Better data, better decisions, and smarter, ‘greener’ economies were the focus of discussion at a meeting held in Pretoria, South Africa 27-29 May. It was run by the United Nations Environment Programme (UNEP) Regional Office for Africa in collaboration with UNEP-WCMC.
The workshop – “Data and information management to underpin natural capital assessments and ecosystem resilience” – ended with a commitment from the UNEP Regional Office for Africa to develop a road map which can deliver some of the solutions to key challenges identified by participants around data and information for decision-making on sustainable, equitable, and greener African economies.
Over 40 participants drawn from 13 African countries represented various environment and finance Ministries, including statistics offices. Regional level experiences were shared by staff of the Southern African Development Community (SADC), The Resilience in the Limpopo Basin (RESILIM, USAID) project and the South African National Biodiversity Institute (SANBI).
Five key requirements to good data sharing were identified: 1) data being available and in the right format; 2) high human capacity and willingness to share; 3) indicators and analysis of data to answer the right questions; 4) timely reporting delivered to the right audience; and 5) a technological infrastructure which allows data movement.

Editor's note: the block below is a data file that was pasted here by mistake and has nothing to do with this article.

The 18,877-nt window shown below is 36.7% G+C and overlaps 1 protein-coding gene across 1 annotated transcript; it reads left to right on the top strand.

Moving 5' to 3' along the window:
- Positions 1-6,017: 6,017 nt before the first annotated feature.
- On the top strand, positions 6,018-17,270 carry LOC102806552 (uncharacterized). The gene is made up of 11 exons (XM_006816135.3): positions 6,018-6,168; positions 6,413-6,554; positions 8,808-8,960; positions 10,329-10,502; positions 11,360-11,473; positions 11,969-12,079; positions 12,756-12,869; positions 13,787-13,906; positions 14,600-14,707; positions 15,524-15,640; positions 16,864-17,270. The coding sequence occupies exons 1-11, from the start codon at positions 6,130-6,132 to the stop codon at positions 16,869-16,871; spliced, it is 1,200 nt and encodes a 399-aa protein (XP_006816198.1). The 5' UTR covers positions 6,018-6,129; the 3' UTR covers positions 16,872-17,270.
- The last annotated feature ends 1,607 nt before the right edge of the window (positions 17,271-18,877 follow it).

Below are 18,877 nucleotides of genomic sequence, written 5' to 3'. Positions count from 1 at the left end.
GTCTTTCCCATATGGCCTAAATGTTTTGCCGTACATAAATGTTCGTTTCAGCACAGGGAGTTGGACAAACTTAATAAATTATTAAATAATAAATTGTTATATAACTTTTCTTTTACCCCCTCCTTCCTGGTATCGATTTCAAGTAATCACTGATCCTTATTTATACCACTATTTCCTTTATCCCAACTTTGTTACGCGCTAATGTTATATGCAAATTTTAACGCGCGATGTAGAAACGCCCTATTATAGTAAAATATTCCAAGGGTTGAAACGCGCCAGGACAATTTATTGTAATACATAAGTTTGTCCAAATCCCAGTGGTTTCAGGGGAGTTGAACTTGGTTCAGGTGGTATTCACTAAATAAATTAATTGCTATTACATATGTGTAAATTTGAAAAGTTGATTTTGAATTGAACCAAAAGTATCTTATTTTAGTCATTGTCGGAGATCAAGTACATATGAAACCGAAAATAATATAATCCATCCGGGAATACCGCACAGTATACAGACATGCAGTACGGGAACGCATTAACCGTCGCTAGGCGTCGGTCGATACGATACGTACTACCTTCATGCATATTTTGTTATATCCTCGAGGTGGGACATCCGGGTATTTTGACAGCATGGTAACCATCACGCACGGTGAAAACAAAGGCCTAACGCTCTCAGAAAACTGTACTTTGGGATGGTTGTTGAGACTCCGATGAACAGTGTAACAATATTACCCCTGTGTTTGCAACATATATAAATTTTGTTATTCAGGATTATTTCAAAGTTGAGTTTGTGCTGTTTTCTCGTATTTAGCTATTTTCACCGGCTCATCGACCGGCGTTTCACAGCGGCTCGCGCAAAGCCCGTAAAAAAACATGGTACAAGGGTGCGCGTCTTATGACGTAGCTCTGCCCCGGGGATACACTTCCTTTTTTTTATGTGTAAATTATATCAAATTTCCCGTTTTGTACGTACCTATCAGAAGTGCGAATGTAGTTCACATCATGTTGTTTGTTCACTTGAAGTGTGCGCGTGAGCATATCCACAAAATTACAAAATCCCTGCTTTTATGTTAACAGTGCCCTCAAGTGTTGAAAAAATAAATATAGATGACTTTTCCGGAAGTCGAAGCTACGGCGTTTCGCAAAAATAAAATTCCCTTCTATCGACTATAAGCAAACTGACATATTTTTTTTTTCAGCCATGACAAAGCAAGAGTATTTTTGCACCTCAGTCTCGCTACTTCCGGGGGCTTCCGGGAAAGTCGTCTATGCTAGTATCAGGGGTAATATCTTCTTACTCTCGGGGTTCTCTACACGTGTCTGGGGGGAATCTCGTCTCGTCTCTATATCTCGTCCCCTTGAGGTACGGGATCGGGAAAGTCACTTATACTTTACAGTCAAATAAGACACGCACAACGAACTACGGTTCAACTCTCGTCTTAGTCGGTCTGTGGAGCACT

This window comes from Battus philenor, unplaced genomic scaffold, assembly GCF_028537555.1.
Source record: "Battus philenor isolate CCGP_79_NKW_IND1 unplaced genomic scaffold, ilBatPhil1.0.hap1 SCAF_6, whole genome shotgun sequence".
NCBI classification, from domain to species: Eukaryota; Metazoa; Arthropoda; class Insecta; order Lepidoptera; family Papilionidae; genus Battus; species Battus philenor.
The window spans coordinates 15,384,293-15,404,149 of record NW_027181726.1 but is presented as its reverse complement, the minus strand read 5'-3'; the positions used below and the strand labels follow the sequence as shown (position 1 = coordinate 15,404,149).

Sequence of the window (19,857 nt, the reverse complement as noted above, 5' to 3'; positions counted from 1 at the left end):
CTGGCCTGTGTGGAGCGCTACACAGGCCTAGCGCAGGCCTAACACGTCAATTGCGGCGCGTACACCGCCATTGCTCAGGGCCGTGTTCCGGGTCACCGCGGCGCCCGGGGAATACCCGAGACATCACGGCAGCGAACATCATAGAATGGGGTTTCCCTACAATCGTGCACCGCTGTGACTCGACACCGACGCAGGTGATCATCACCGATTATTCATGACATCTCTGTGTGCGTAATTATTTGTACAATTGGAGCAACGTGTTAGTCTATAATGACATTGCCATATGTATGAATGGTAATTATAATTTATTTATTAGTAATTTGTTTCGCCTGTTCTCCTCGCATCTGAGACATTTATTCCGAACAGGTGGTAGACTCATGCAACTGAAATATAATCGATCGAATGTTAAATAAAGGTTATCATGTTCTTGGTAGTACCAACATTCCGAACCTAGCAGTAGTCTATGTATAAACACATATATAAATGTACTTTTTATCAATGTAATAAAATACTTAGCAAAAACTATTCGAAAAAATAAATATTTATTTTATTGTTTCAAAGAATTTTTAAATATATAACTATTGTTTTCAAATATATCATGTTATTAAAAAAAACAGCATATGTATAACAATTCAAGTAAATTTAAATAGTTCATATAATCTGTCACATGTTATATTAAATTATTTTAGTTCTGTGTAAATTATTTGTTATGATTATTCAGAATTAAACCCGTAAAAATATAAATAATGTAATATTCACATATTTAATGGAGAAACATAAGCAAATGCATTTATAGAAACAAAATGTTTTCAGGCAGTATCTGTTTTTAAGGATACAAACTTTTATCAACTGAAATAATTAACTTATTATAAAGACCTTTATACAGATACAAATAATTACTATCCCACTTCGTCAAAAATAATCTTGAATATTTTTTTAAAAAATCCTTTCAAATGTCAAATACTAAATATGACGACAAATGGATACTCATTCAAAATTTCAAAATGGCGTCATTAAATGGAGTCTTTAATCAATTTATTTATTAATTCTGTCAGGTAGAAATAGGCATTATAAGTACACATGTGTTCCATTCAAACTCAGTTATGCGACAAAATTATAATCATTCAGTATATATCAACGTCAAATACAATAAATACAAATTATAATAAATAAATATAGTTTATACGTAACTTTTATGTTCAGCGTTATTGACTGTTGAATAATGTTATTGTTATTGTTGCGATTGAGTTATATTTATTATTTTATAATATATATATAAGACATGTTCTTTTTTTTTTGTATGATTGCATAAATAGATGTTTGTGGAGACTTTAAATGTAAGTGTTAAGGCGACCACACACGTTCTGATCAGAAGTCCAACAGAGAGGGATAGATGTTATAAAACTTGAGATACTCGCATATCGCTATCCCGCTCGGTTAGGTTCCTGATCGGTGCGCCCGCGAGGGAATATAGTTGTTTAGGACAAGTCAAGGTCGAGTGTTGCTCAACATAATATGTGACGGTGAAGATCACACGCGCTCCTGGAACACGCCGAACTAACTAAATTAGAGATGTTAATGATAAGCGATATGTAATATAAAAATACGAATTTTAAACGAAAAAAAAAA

The meeting helped build consensus on which data and information management issues facing African countries should take priority. Recognizing that you can only manage what you measure, UNEP-WCMC are working with partners to build projects that can provide the tools and capacity African governments’ need in order to integrate the full value of the environment into their decision-making.
The Director of UNEP’s Regional Office for Africa, Mr Mounkaila Goumandakoye, strongly endorsed the roadmap from the meeting. Additionally, the meeting further strengthened the relationship between UNEP-WCMC, UNEP South Africa, and USAID and confirmed the demand for UNEP-WCMC’s expertise in the region.
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A unique element of the meeting was the assistance of Jack Brougham from Scriberia, who helped to condense and summarise the discussions through beautiful visualizations (such as the one above). We will share these images, as well as interviews, presentations and formal minutes to create a comprehensive package outlining the opportunities available to African countries to improve their data and information management to start building “The future we want”.